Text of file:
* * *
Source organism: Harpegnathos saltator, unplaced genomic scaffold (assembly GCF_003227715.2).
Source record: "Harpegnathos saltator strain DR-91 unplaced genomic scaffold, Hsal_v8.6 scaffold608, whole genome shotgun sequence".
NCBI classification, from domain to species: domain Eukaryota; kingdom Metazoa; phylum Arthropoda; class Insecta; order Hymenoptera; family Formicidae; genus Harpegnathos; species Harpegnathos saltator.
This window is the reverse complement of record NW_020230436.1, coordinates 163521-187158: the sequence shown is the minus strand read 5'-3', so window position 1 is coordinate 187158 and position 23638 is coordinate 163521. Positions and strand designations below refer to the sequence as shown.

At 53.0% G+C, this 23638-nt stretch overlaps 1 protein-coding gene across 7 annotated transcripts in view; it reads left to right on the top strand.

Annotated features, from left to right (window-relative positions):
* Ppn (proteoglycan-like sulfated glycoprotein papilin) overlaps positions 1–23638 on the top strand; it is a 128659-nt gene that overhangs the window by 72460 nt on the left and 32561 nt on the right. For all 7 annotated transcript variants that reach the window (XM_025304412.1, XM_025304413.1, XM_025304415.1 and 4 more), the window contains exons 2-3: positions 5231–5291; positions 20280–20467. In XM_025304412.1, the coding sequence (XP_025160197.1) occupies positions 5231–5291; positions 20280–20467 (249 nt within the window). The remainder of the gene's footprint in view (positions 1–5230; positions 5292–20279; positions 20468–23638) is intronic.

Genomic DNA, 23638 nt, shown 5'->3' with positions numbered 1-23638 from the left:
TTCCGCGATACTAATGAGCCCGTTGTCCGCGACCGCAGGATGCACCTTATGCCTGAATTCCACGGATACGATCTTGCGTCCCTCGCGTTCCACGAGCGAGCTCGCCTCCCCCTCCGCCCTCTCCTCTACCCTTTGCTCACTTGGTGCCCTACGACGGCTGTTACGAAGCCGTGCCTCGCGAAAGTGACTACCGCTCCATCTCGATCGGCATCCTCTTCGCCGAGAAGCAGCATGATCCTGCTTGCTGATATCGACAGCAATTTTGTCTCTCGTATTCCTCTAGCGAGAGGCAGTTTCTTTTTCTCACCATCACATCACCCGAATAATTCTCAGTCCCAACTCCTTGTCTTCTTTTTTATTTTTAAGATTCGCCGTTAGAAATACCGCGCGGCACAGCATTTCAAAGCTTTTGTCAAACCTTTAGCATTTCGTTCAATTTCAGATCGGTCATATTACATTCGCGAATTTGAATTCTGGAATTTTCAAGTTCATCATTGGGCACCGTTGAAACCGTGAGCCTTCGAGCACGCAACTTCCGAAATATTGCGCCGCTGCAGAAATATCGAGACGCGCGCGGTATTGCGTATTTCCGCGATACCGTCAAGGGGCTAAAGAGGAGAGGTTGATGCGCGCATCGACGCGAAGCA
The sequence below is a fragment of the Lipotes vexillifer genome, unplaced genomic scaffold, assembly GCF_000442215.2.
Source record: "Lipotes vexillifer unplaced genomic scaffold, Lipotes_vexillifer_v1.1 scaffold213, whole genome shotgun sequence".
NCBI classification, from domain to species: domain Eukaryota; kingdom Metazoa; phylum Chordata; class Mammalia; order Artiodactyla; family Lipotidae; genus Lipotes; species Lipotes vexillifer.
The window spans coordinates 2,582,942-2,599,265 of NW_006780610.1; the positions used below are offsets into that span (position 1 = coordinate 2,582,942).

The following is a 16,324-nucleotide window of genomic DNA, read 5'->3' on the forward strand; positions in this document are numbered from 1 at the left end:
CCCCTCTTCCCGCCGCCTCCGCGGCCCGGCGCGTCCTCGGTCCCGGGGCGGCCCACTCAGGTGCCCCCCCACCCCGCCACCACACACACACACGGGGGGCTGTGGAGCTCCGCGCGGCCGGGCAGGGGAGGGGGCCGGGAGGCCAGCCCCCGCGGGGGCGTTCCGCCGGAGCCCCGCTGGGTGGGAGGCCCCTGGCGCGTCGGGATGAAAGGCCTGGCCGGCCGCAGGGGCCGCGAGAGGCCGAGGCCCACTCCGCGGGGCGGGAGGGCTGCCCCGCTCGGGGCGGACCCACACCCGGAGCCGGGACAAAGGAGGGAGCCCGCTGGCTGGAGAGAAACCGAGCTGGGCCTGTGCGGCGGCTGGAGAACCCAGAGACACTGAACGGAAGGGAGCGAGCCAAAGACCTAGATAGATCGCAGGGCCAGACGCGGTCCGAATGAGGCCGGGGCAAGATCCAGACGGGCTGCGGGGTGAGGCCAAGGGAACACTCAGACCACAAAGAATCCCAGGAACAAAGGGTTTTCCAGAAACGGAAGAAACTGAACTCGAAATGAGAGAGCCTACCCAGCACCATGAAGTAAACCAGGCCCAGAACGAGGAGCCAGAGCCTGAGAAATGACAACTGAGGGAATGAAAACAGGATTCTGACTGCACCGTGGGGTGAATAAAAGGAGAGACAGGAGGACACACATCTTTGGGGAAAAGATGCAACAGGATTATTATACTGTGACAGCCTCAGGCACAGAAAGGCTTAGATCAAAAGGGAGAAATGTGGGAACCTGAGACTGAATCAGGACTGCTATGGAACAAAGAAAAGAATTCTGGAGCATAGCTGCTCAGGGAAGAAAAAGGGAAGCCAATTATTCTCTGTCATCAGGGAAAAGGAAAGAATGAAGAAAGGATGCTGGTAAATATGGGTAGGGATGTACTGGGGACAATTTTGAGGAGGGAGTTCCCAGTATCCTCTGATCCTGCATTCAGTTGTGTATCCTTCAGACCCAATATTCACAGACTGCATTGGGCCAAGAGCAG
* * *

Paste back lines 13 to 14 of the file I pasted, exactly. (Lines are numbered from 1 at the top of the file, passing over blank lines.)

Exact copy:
The window spans coordinates 2,582,942-2,599,265 of NW_006780610.1; the positions used below are offsets into that span (position 1 = coordinate 2,582,942).

The following is a 16,324-nucleotide window of genomic DNA, read 5'->3' on the forward strand; positions in this document are numbered from 1 at the left end: